24 August 2007
Richard Meale at 75
© Bridget Elliot
Today marks the 75th birthday of Richard Meale. Such a milestone not only marks the passing of time, but also provides an opportunity to pause for reflection. My reflections expressed here are a handful of personal memories and thoughts on this artist, who, indeed, is a major landmark in the Australian music landscape and whose works contribute in a truly significant way to Australian culture.
I remember hearing many of Richard’s works during my composition studies at Wollongong University in the 1980s. In particular, one work that has stayed with me, Clouds now and then, which I remember – after first hearing it – needing to listen to again and again. The poem that inspired this work also became my mantra for a long time:
Clouds now and then
Giving men relief
Perhaps my ongoing obsession with matters lunar caused me to obsess on this work, but what struck me at the time was that the poem is the most perfect distillation of the work itself, or rather, Richard takes the words and paints them so precisely in sound, but on an entirely different scale.
There are so many performances of so many of Meale’s works I have attended, some performances changing my understanding of the work entirely. I heard a performance of the second string quartet – I can’t remember exactly when this was, but I recall that it was in an entirely unsuitable venue (a lecture auditorium?) with appalling acoustics (perhaps at the Sydney Powerhouse Museum at the 1988 Composers’ Conference?) – and being taken on a journey that changed my thinking about this work. Open spaces, precise and succinct musical expression, rendered by a master.
I also recall the premiere of Meale’s Symphony at the Adelaide Town Hall in 1994, and being surprised at the musical language, a little confused, but often – during the performance – smiling at the humour, playfulness, and even audacity being expressed in the music. And I vividly recall the look on Richard’s face after the performance, beaming with triumph, pleasure, and perhaps satisfaction that he had taken such a radically conservative stance in this work. He was ready to be challenged, if anyone had dared to!
I have come to know him at least a little, in AMC and APRA dealings over the past decade or so, but I really can’t say that I know him well. On the one hand, the twinkle in the eye, the quick wit and mind as sharp as a razor; and on the other hand, the terrible (and sometimes terrifying) fearlessness when dealing with an issue close to his heart, or matters that he might have serious concerns about, or strong opinions on. He can be formidable, and challenging, and is able to test one’s capacities in either a very subtle way, or a very direct one. He can also be incredibly germane, standing outside a venue, glass of wine and cigarette in hand, ready to spar in a playful fashion on any and all matters.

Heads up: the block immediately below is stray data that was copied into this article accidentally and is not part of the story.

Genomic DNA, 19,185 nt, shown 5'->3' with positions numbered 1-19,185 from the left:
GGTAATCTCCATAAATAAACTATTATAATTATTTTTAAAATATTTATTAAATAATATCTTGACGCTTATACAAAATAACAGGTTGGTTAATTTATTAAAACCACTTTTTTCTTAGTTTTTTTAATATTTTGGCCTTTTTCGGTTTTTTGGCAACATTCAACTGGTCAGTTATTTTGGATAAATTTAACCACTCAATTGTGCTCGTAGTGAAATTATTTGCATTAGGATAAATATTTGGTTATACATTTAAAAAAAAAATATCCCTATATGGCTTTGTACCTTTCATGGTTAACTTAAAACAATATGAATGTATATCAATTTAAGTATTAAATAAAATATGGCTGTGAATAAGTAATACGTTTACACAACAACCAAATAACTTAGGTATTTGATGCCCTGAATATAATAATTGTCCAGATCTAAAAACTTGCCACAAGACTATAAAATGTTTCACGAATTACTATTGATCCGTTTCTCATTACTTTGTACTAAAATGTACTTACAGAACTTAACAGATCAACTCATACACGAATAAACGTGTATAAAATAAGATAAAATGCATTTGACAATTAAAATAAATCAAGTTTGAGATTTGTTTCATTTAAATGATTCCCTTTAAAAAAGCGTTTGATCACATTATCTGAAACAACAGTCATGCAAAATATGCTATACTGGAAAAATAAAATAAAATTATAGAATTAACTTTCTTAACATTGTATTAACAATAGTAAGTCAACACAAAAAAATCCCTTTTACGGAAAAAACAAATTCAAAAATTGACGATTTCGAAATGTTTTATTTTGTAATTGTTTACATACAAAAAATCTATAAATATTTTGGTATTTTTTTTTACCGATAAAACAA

He once talked to me about his experiences travelling in the 1960s while on a Ford Foundation Grant, and how this time was so fruitful, and so essential to his development. The importance of an artist being able to buy time to explore and grow – personally and creatively – is one that he holds dear, and one that he continues to advocate.
On the wall at the AMC is a photograph of Richard Meale taken by Bridgett Elliot. He stands tall, arms folded, face expressionless, like a Roman senator. The image speaks of authority, experience, knowledge, and wisdom. It is an image that I feel captures the essence of him.
Richard, on your 75th birthday, we salute you!
Check out Julian Day’s interview with Richard on the New Music Uplate website. And see also the transcript on the ABC Music Show website of Andrew Ford’s interview with Richard on his 70th birthday: (www.abc.net.au/rn/music/mshow/s751860.htm).
© Australian Music Centre (2007) — Permission must be obtained from the AMC if you wish to reproduce this article either online or in print.
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John Davis is CEO of the Australian Music Centre.
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I remember the day I first heard Viridian as vividly as though it were earlier this morning.
A landmark piece that gave many a composer the courage, even permission if you will, to write a tune.
Thanks Richard, a force has indeed been with you.
A lovely article, John.
When I met Richard recently for the first time - for the New Music Up Late interview - I was truly inspired. This is a man who has had the courage and strength to continually challenge both himself and others, regardless of the direction it might lead him in. He has had the vision and energy to contribute so much to our new music community. He is also humble and gracious. Most importantly for me he has realized that sound is a physical thing, and that as musicians and listeners we should be guided foremost by our ears - a view not always shared by others throughout his long career.
He makes me want to be a stronger and wiser composer and presenter. Happy birthday Richard.